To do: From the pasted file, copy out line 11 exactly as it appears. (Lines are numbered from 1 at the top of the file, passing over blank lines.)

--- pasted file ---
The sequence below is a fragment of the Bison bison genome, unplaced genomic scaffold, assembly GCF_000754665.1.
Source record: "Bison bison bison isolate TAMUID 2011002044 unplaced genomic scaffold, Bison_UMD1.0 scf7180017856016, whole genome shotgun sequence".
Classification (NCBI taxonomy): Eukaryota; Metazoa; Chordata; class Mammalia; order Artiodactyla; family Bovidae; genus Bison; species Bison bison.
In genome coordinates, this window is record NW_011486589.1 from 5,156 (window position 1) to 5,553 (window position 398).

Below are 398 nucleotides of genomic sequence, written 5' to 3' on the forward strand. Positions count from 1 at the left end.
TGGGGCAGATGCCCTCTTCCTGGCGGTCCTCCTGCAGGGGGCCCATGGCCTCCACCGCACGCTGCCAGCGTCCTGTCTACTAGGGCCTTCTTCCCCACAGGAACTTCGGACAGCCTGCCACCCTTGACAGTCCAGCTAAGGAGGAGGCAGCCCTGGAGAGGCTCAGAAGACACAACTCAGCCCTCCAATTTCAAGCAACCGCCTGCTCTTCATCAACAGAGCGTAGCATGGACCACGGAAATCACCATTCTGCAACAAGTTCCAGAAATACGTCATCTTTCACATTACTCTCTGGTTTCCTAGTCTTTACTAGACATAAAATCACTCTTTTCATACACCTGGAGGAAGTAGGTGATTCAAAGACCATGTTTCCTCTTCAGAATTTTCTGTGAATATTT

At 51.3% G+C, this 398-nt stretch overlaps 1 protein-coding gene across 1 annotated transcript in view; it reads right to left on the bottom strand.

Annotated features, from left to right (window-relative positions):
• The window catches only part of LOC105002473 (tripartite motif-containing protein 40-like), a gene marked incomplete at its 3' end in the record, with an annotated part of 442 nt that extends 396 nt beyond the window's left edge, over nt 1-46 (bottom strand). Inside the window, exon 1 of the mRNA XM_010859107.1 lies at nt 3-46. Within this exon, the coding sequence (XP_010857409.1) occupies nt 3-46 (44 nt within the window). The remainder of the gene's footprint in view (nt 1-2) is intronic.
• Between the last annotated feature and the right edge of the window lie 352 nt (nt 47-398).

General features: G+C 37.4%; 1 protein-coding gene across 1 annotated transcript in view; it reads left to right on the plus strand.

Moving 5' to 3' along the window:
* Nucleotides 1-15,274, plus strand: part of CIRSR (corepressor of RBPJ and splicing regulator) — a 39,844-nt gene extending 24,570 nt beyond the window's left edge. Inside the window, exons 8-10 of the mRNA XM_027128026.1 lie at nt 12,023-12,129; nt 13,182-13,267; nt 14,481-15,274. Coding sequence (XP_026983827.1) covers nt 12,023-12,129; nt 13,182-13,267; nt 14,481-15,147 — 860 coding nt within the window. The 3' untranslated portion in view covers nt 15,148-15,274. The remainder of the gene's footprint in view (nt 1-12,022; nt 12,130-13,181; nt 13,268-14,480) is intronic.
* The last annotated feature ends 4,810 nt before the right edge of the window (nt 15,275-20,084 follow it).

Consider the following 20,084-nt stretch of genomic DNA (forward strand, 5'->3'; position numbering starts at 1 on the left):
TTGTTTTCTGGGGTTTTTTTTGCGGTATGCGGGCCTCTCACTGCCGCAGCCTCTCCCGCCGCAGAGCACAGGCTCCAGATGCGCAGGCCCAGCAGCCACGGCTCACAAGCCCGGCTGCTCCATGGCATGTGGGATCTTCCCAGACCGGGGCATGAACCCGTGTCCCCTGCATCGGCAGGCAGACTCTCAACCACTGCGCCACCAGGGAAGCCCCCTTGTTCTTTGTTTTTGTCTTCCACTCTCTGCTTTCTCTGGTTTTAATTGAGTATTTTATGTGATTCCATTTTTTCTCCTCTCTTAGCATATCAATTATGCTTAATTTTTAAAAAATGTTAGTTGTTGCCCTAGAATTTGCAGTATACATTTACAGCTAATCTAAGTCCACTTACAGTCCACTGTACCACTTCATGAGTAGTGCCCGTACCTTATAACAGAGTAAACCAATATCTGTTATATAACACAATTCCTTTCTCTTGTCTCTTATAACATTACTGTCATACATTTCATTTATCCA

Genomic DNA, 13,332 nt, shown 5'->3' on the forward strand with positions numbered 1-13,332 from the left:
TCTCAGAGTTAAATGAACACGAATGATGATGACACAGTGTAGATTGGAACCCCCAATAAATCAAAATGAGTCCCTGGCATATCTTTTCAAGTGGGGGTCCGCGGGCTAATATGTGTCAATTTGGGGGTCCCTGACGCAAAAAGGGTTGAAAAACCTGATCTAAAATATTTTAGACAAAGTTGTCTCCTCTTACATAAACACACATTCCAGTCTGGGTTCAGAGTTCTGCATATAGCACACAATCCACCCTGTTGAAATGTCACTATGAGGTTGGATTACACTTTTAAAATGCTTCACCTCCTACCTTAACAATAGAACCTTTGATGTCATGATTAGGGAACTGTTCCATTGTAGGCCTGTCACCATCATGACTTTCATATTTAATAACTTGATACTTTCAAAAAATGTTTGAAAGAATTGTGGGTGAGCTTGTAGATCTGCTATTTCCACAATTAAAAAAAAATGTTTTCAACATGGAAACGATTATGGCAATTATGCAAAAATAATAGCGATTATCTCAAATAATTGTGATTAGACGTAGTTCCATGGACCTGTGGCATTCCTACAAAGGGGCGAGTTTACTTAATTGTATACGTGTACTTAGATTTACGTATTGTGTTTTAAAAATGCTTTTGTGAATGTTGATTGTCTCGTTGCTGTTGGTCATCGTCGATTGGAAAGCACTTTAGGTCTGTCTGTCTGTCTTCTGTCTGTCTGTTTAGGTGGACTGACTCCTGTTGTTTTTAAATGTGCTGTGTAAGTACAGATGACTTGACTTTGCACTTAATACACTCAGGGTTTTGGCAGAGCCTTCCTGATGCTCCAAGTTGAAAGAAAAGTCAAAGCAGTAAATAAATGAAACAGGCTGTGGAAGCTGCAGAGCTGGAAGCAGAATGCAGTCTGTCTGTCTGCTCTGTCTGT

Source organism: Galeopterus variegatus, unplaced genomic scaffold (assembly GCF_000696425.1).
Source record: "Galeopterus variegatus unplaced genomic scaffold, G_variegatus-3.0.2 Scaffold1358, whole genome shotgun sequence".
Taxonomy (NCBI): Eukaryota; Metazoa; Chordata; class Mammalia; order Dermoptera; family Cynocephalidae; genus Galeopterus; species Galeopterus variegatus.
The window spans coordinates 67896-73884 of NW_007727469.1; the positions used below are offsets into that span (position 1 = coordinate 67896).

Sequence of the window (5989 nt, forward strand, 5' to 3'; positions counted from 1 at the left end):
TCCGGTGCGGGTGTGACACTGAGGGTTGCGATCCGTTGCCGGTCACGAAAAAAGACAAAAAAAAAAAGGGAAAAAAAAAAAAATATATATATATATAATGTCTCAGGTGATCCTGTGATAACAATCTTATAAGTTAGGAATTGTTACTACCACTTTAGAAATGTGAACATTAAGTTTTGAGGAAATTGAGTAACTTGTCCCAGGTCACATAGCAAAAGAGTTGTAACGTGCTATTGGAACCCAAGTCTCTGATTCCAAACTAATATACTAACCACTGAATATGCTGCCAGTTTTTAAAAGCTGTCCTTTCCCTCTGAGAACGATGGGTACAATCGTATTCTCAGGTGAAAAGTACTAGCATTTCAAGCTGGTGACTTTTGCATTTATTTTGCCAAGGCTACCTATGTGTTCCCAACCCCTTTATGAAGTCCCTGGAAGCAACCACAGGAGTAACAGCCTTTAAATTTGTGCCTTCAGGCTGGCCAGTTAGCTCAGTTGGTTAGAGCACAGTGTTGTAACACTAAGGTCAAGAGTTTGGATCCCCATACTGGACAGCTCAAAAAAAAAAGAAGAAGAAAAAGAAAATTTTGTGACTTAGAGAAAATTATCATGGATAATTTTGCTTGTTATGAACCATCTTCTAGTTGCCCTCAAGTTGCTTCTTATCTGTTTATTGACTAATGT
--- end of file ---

General features: G+C 37.4%; 1 protein-coding gene across 1 annotated transcript in view; it reads left to right on the plus strand.